Meanwhile, the fisheries working group of the Tonle Sap-Songkhla project, in collaboration with local schools and research institutes, in early January, released four million of giant freshwater prawns and fish species into the Tahin aquatic fauna conservation zone of the Songkhla Lake. The team releases fish species five times per year, contributing to the increase of fish stock in the lake and the improvement of livelihoods.
In addition, with support from the Taksin University, the Chong Fuen women working group for fisheries organised a workshop in Phathalung to boost households’ income through increased production of fishery products. Twenty-five villagers from Ban Chong Fuen learned how to make organic shrimp chips from Songkhla’s yellow shrimps.
The Vietnamese teams of the Sesan-Srepok sub-basins and the Mekong Delta water resources management projects in February met with government agencies and research institutes in Ha Noi and Ho Chi Minh cities and some provinces to collect data and information needed for the development of coordination mechanisms aimed at addressing joint transboundary water management issues between Cambodia and Viet Nam. The data and information collection was conducted based on questionnaires jointly developed by the National Mekong Committees of Cambodia and Viet Nam, with support from the MRC Secretariat.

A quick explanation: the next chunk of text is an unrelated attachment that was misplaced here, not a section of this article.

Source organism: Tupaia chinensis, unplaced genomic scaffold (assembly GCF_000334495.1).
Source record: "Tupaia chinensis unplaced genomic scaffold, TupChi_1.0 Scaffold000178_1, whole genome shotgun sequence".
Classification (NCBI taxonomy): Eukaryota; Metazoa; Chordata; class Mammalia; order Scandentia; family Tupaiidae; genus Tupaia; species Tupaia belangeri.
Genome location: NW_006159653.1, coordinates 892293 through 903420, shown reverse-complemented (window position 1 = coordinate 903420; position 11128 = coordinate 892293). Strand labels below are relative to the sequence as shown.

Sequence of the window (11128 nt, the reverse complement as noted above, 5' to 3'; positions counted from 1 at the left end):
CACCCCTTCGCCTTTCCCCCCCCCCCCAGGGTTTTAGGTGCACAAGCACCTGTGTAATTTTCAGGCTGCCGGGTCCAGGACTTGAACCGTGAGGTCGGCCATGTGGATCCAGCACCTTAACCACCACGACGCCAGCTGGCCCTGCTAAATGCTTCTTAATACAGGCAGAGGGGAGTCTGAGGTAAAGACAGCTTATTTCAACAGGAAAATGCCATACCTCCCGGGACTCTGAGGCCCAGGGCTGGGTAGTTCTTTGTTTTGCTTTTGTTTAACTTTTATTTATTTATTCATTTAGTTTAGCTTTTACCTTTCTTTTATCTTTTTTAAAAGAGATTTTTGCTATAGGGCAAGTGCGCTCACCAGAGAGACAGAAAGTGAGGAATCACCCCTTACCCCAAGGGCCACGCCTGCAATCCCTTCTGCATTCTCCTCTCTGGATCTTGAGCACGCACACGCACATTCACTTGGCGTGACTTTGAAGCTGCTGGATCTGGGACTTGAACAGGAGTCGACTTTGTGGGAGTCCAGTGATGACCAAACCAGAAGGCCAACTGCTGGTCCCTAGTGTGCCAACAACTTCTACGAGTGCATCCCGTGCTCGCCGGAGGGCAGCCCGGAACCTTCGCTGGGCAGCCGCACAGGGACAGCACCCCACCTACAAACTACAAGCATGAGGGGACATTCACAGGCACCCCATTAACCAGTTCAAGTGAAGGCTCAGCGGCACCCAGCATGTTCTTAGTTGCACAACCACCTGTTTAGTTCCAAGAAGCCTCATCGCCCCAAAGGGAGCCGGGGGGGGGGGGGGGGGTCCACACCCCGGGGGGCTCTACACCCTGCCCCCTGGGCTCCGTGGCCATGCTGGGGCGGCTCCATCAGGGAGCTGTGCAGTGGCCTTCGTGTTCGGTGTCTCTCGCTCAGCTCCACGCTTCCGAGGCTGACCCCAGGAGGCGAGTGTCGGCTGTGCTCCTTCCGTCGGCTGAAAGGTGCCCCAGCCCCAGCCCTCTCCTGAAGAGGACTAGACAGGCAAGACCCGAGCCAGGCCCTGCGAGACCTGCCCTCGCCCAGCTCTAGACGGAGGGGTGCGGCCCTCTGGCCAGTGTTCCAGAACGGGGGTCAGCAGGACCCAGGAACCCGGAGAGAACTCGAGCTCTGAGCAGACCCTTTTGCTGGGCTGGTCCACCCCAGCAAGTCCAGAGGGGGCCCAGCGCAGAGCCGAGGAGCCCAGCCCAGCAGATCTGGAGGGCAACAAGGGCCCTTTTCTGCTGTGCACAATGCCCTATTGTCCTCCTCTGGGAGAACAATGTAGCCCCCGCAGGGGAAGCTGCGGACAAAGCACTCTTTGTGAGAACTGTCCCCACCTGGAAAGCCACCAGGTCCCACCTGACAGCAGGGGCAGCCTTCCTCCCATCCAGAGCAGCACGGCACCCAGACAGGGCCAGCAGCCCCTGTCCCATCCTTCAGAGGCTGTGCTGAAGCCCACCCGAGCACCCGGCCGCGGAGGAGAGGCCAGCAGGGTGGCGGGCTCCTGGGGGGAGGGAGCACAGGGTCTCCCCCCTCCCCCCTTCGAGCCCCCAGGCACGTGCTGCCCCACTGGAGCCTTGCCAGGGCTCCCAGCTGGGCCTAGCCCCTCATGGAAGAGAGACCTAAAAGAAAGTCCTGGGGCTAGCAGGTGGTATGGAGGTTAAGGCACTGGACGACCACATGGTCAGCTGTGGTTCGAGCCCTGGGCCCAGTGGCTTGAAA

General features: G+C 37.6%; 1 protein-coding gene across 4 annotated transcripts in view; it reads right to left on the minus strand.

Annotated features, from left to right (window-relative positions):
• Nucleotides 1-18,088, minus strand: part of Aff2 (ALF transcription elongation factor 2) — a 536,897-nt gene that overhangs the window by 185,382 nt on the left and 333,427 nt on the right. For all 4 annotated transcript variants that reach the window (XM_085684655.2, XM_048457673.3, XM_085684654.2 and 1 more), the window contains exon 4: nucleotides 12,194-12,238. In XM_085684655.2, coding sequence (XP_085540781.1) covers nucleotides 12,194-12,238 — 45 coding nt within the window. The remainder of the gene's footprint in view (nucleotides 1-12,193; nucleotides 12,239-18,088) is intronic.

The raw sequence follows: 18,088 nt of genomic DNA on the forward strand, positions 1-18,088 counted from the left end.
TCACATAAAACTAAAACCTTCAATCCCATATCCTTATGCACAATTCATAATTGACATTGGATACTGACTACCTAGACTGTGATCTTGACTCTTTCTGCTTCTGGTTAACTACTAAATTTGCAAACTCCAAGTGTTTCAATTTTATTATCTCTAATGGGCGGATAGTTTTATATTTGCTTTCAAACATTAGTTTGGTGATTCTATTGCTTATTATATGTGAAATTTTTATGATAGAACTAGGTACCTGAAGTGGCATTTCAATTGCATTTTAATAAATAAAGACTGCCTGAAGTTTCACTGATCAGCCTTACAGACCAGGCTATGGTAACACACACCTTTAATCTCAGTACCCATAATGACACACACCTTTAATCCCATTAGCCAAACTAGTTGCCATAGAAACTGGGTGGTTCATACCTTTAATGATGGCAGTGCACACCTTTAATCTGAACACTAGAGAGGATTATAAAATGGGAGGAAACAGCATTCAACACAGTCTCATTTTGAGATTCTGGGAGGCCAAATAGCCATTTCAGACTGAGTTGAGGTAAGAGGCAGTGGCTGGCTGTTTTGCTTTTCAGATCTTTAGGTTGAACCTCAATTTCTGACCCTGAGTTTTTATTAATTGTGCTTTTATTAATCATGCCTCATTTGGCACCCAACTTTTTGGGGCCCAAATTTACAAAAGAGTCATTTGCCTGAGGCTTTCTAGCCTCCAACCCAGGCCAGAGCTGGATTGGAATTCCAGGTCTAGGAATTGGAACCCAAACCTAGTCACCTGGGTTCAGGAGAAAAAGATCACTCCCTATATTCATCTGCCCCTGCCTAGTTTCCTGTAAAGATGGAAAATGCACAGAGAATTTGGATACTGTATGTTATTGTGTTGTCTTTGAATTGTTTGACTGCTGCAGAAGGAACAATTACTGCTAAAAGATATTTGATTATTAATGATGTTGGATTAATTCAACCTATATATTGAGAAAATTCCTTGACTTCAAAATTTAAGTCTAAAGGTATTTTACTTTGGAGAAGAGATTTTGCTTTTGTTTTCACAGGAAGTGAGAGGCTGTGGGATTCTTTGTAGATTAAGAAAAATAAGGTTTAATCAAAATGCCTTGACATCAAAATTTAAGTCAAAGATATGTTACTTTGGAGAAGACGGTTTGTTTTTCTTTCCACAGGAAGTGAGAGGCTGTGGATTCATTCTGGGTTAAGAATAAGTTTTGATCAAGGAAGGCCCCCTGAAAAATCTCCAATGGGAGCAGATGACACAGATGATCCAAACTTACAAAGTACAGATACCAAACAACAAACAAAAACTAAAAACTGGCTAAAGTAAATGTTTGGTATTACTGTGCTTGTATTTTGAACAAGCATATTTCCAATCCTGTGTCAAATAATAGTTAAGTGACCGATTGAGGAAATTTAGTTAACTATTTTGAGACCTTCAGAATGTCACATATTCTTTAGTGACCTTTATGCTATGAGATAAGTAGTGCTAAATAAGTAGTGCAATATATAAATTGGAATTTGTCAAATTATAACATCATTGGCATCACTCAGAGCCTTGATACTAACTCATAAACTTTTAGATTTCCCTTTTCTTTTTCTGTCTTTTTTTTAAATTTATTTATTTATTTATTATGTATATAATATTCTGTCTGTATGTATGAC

In addition, the project teams also reviewed existing coordination mechanisms, both at national and provincial levels, for improving cooperation between Viet Nam and Cambodia on water resources management in the projects’ targeted areas and beyond.